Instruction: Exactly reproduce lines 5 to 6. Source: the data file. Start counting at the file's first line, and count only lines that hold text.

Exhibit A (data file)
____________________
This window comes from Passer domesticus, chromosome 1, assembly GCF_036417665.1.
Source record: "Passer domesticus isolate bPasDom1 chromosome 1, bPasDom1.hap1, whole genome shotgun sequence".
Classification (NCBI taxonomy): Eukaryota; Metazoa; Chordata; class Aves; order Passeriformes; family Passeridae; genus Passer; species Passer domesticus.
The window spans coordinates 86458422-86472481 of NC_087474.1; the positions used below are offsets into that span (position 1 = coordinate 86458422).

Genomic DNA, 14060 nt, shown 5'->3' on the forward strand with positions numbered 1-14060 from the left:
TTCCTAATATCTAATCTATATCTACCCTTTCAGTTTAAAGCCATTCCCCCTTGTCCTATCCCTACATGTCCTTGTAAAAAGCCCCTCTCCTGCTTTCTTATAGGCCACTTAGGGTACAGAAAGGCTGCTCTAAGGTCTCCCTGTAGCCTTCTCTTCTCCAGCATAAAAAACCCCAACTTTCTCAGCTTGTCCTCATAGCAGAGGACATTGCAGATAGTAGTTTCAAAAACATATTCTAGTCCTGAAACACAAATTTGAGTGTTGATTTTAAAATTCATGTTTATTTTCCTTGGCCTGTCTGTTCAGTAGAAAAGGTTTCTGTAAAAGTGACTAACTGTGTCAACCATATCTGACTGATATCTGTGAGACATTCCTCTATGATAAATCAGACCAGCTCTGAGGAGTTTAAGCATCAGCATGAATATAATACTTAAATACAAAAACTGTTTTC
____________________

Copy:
Genomic DNA, 14060 nt, shown 5'->3' on the forward strand with positions numbered 1-14060 from the left:
TTCCTAATATCTAATCTATATCTACCCTTTCAGTTTAAAGCCATTCCCCCTTGTCCTATCCCTACATGTCCTTGTAAAAAGCCCCTCTCCTGCTTTCTTATAGGCCACTTAGGGTACAGAAAGGCTGCTCTAAGGTCTCCCTGTAGCCTTCTCTTCTCCAGCATAAAAAACCCCAACTTTCTCAGCTTGTCCTCATAGCAGAGGACATTGCAGATAGTAGTTTCAAAAACATATTCTAGTCCTGAAACACAAATTTGAGTGTTGATTTTAAAATTCATGTTTATTTTCCTTGGCCTGTCTGTTCAGTAGAAAAGGTTTCTGTAAAAGTGACTAACTGTGTCAACCATATCTGACTGATATCTGTGAGACATTCCTCTATGATAAATCAGACCAGCTCTGAGGAGTTTAAGCATCAGCATGAATATAATACTTAAATACAAAAACTGTTTTC